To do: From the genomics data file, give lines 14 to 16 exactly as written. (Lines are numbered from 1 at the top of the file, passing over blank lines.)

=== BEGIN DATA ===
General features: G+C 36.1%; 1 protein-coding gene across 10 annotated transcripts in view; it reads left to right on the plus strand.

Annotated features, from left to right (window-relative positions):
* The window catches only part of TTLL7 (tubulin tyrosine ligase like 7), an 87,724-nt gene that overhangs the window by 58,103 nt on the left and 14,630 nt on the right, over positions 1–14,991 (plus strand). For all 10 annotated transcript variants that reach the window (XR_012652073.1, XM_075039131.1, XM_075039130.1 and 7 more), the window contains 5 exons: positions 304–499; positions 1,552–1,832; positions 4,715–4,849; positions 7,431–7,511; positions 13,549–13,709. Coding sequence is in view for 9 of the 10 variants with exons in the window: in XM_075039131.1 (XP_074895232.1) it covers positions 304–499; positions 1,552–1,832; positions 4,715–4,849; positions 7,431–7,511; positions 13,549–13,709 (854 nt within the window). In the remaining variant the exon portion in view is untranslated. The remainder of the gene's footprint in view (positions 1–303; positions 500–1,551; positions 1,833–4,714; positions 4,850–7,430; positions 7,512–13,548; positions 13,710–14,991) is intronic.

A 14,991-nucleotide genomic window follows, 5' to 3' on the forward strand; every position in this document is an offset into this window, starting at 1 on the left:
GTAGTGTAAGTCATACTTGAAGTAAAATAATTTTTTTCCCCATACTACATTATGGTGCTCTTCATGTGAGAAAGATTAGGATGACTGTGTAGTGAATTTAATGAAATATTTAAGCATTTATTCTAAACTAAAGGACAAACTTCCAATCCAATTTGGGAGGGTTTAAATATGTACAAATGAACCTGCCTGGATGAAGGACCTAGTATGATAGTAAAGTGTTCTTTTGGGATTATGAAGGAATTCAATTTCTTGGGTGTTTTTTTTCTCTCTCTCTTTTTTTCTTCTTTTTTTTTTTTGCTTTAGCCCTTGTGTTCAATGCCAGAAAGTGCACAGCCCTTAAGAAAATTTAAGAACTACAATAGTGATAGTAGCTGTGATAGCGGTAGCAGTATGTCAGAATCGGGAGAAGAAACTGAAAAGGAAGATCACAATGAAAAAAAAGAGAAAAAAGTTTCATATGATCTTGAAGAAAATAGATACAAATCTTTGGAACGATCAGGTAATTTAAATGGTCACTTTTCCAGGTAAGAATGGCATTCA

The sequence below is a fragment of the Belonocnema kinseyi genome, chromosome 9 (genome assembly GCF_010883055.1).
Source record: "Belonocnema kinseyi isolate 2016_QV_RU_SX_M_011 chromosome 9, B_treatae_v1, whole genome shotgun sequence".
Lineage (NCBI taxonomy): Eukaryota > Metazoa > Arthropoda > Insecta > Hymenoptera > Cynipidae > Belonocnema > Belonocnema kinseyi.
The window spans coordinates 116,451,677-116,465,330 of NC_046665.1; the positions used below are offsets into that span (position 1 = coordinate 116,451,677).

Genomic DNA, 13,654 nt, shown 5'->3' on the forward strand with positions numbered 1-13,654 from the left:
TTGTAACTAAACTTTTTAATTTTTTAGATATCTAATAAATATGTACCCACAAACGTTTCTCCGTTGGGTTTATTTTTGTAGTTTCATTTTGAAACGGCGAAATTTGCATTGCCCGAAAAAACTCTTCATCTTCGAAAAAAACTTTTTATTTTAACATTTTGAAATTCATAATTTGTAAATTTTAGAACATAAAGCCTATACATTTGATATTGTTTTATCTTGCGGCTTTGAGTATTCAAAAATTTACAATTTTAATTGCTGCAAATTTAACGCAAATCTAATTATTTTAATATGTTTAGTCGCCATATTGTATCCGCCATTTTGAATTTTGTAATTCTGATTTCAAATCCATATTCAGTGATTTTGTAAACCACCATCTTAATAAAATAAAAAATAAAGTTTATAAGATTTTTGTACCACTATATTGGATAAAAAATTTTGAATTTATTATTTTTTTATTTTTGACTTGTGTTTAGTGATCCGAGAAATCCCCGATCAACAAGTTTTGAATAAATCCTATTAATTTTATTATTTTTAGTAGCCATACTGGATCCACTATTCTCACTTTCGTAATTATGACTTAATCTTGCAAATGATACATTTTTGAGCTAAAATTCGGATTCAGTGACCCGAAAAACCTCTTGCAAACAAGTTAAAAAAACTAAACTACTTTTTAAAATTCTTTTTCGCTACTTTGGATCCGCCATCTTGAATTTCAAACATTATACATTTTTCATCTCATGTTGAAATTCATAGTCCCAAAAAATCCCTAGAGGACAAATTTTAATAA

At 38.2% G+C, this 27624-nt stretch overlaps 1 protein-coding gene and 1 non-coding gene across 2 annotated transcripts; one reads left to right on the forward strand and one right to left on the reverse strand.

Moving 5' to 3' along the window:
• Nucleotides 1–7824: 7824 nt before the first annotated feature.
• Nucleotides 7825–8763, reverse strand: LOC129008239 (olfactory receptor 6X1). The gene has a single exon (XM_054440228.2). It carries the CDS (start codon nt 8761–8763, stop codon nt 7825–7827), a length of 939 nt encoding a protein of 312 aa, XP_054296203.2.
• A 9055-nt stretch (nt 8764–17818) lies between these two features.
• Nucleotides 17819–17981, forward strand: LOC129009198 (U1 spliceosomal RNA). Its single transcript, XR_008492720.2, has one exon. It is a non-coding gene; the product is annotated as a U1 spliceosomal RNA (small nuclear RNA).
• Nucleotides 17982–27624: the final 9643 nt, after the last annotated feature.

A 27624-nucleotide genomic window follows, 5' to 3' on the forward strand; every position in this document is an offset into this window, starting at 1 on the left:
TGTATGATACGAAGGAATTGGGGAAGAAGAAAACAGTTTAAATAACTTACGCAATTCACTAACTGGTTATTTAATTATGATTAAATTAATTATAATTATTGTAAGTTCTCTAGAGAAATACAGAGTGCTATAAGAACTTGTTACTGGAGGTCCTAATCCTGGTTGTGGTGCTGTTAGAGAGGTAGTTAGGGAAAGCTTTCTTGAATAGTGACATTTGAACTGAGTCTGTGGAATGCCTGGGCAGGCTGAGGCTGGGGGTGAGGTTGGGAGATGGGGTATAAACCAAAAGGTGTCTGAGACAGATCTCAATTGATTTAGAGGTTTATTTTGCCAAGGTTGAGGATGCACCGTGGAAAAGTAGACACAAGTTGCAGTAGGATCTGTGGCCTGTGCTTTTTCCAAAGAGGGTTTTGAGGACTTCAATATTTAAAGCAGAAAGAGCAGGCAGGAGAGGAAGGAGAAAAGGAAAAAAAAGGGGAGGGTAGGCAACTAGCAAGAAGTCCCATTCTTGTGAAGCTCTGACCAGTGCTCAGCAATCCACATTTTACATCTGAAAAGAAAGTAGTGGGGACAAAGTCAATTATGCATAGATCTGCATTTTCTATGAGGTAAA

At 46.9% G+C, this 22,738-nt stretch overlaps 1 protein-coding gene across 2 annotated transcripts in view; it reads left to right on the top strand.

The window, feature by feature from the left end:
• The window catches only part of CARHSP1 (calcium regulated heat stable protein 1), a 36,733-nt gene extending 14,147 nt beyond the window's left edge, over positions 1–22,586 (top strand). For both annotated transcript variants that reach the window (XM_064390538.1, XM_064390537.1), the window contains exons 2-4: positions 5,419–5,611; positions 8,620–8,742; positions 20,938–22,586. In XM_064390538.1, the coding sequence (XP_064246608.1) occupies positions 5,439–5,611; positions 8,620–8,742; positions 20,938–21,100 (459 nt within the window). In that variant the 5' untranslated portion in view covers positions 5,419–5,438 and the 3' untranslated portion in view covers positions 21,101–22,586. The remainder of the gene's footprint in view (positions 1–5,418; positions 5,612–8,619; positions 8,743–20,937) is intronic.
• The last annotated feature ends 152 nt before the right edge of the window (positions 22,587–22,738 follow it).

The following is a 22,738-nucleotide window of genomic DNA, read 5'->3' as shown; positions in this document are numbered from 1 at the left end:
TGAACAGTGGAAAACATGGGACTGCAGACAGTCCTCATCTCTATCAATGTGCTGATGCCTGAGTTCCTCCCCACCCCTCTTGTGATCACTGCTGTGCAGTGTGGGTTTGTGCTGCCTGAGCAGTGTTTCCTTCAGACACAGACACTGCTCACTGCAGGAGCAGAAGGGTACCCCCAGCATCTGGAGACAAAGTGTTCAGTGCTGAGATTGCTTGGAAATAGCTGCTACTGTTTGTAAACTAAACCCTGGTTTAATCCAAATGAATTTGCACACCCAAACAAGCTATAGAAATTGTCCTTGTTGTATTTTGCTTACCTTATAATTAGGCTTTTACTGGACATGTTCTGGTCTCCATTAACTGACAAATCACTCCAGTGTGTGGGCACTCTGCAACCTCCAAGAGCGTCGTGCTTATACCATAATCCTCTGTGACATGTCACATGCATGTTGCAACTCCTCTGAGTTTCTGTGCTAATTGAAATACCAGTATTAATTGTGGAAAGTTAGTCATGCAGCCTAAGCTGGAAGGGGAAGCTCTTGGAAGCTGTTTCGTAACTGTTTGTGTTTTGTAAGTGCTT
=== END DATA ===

• Nucleotides 1–7824: 7824 nt before the first annotated feature.
• Nucleotides 7825–8763, reverse strand: LOC129008239 (olfactory receptor 6X1). The gene has a single exon (XM_054440228.2). It carries the CDS (start codon nt 8761–8763, stop codon nt 7825–7827), a length of 939 nt encoding a protein of 312 aa, XP_054296203.2.
• A 9055-nt stretch (nt 8764–17818) lies between these two features.